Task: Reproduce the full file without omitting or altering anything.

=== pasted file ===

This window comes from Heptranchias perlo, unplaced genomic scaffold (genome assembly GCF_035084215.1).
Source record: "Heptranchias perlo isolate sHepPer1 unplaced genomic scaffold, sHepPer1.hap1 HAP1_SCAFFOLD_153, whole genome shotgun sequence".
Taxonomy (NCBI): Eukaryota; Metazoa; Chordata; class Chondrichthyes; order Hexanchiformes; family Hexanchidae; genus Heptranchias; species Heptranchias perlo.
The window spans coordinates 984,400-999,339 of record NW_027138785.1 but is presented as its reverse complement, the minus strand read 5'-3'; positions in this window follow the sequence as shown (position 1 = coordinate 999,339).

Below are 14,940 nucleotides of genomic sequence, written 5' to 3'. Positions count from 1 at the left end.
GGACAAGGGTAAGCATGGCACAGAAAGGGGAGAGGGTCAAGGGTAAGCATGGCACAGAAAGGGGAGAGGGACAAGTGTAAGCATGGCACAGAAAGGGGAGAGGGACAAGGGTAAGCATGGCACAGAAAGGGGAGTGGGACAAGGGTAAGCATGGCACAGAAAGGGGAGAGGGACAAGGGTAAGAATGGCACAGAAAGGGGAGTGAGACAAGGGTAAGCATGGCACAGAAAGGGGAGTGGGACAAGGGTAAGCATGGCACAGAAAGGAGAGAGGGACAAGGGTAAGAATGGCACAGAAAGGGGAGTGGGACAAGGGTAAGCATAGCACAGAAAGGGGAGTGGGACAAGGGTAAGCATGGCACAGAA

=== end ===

This window comes from Heptranchias perlo, unplaced genomic scaffold (genome assembly GCF_035084215.1).
Source record: "Heptranchias perlo isolate sHepPer1 unplaced genomic scaffold, sHepPer1.hap1 HAP1_SCAFFOLD_153, whole genome shotgun sequence".
Taxonomy (NCBI): Eukaryota; Metazoa; Chordata; class Chondrichthyes; order Hexanchiformes; family Hexanchidae; genus Heptranchias; species Heptranchias perlo.
The window spans coordinates 984,400-999,339 of record NW_027138785.1 but is presented as its reverse complement, the minus strand read 5'-3'; positions in this window follow the sequence as shown (position 1 = coordinate 999,339).

Below are 14,940 nucleotides of genomic sequence, written 5' to 3'. Positions count from 1 at the left end.
GGACAAGGGTAAGCATGGCACAGAAAGGGGAGAGGGTCAAGGGTAAGCATGGCACAGAAAGGGGAGAGGGACAAGTGTAAGCATGGCACAGAAAGGGGAGAGGGACAAGGGTAAGCATGGCACAGAAAGGGGAGTGGGACAAGGGTAAGCATGGCACAGAAAGGGGAGAGGGACAAGGGTAAGAATGGCACAGAAAGGGGAGTGAGACAAGGGTAAGCATGGCACAGAAAGGGGAGTGGGACAAGGGTAAGCATGGCACAGAAAGGAGAGAGGGACAAGGGTAAGAATGGCACAGAAAGGGGAGTGGGACAAGGGTAAGCATAGCACAGAAAGGGGAGTGGGACAAGGGTAAGCATGGCACAGAA